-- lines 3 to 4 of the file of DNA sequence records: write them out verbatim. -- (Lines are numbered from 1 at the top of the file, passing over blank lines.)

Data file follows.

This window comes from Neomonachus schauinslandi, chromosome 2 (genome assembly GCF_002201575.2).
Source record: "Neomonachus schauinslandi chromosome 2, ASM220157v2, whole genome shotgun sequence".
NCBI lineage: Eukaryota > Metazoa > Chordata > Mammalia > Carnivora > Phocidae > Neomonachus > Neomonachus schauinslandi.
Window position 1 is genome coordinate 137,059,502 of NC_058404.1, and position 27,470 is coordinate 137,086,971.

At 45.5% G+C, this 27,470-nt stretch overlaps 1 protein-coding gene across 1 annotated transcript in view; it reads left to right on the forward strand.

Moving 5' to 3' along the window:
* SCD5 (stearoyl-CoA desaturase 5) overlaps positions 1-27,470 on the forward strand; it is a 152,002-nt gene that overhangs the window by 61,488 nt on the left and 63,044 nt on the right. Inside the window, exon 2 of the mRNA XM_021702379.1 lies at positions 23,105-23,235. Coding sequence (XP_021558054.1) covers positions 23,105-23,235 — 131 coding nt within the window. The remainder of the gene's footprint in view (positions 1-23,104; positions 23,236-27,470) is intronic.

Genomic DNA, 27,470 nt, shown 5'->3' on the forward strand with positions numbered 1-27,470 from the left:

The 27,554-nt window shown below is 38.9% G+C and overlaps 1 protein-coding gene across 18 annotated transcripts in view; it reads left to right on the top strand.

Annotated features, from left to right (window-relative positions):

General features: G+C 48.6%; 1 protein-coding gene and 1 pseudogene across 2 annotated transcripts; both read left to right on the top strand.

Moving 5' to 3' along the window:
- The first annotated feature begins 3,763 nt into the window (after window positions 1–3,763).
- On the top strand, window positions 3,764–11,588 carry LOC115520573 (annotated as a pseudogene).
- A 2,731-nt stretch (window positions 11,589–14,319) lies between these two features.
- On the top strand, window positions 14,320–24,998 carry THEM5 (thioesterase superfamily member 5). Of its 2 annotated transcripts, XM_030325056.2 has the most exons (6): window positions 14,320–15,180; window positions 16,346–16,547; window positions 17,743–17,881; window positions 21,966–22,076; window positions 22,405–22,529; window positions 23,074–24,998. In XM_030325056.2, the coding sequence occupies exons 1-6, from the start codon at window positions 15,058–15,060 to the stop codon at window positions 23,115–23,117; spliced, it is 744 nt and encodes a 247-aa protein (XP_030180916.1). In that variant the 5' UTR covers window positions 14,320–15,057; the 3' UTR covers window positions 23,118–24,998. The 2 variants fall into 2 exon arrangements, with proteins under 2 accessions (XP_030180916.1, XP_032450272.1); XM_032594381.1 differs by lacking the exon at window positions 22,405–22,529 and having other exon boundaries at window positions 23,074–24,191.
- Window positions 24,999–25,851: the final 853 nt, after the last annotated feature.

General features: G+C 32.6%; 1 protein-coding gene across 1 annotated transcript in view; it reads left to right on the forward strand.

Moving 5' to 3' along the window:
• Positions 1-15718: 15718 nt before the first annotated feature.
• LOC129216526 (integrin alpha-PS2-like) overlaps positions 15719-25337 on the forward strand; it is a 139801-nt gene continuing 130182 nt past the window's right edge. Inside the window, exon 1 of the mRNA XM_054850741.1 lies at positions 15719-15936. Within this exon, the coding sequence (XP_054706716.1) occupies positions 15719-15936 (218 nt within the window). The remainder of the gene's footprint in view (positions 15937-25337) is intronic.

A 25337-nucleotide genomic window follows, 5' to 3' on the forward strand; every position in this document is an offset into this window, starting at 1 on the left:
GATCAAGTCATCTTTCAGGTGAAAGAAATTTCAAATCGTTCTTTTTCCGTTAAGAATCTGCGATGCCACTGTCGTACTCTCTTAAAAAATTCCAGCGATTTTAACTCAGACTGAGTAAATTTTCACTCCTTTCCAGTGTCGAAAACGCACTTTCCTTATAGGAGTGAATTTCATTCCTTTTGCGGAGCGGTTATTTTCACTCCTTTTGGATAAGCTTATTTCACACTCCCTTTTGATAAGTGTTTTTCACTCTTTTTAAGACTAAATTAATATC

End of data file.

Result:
NCBI lineage: Eukaryota > Metazoa > Chordata > Mammalia > Carnivora > Phocidae > Neomonachus > Neomonachus schauinslandi.
Window position 1 is genome coordinate 137,059,502 of NC_058404.1, and position 27,470 is coordinate 137,086,971.